Dramatic floods in Kenya have devastated farms, the backbone of the economy.

MACHAKOS, Kenya (AP) — Martha Waema and her husband surveyed their farm, submerged by weeks of flooding, in despair. Relentless Rain Heavy rains overnight will cause water levels to rise to shoulder height across Kenya.

The couple had invested 80,000 shillings ($613) in cultivating maize, peas, cabbage, tomatoes and kale, hoping to earn 200,000 shillings ($1,500) from their three acres of land, but their hopes have been uprooted and dashed.

“I’ve been a farmer for 38 years and I’ve never seen a loss on this scale,” said the 62-year-old mother of 10 children.

Their economic security and optimism Kenya The government called it a “clear manifestation of extreme weather caused by climate change.”

The rains that began in mid-March have brought immediate danger and will continue to pose more risk. About 300 people died., Dam water levels reach historic highs The government then issued evacuation orders for residents in areas at risk of flooding. Demolish a house with a bulldozer For those who aren’t.

A country where the president has sought to make agriculture a stronger economic driver now faces a food security crisis and further price hikes.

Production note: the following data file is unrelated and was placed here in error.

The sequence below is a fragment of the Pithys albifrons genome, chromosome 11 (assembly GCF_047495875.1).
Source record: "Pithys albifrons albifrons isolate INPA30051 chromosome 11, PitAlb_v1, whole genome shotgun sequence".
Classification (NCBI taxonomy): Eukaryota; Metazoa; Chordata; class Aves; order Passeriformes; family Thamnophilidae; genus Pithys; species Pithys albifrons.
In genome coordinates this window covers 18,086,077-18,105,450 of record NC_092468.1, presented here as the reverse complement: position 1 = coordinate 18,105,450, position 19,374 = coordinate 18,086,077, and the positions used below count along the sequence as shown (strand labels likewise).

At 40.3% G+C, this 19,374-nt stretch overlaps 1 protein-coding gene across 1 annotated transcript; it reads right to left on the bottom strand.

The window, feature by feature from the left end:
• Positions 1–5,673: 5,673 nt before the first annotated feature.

The Kenyan government said the floods had destroyed crops on more than 168,000 acres (67,987 hectares) of land, or less than 1 percent of Kenya’s farmland.

As farmers count their losses – the total amount is still unknown – the floods have exposed what opposition politicians say is Kenya’s lack of preparedness for climate change and related disasters, and the need for sustainable land management and better weather forecasting.

Now Waema is digging trenches to protect what remains of his farm, on the plains of Machakos County, on the outskirts of the capital, Nairobi.

Not everyone is sad, including farmers who were preparing for a climate shock.

In Olokirikirai, about 200km west of Waema’s farm, farmer James Tobiko Tipis, 65, escaped flooding on his 16-acre farm. He said he had been proactive in preventing landslides in the area, including planting crops on terraces.

“All the topsoil and crops that were previously planted were gone,” he said.

Experts said more Kenyan farmers needed to protect their fields from soil erosion, which is likely to worsen with further climate change effects.

Narok County Agriculture Officer Jane Kirui stressed the importance of measures such as terraced fields and cover crops that can absorb water.

Despite the current plentiful rains in rural Kenya, efforts to conserve water resources remain insufficient, experts say.

Professor John Gasenya of the Jomo Kenyatta University of Agriculture and Technology recommended practices such as crop diversification and emphasizing the soil’s natural water-retaining capacity.

“Soil remains our biggest water store,” he said, arguing that using soil wisely would require much less investment than big infrastructure projects like dams, but it needs to be protected by measures such as limiting deforestation, which has left parts of Kenya’s land vulnerable to severe runoff.

“We’re opening up land in new, fragile environments where we have to farm more carefully,” Gasenya said. “In our search for more food, we’re going into more fragile areas, but we’re not conserving the soil as much as we did 50 years ago.”

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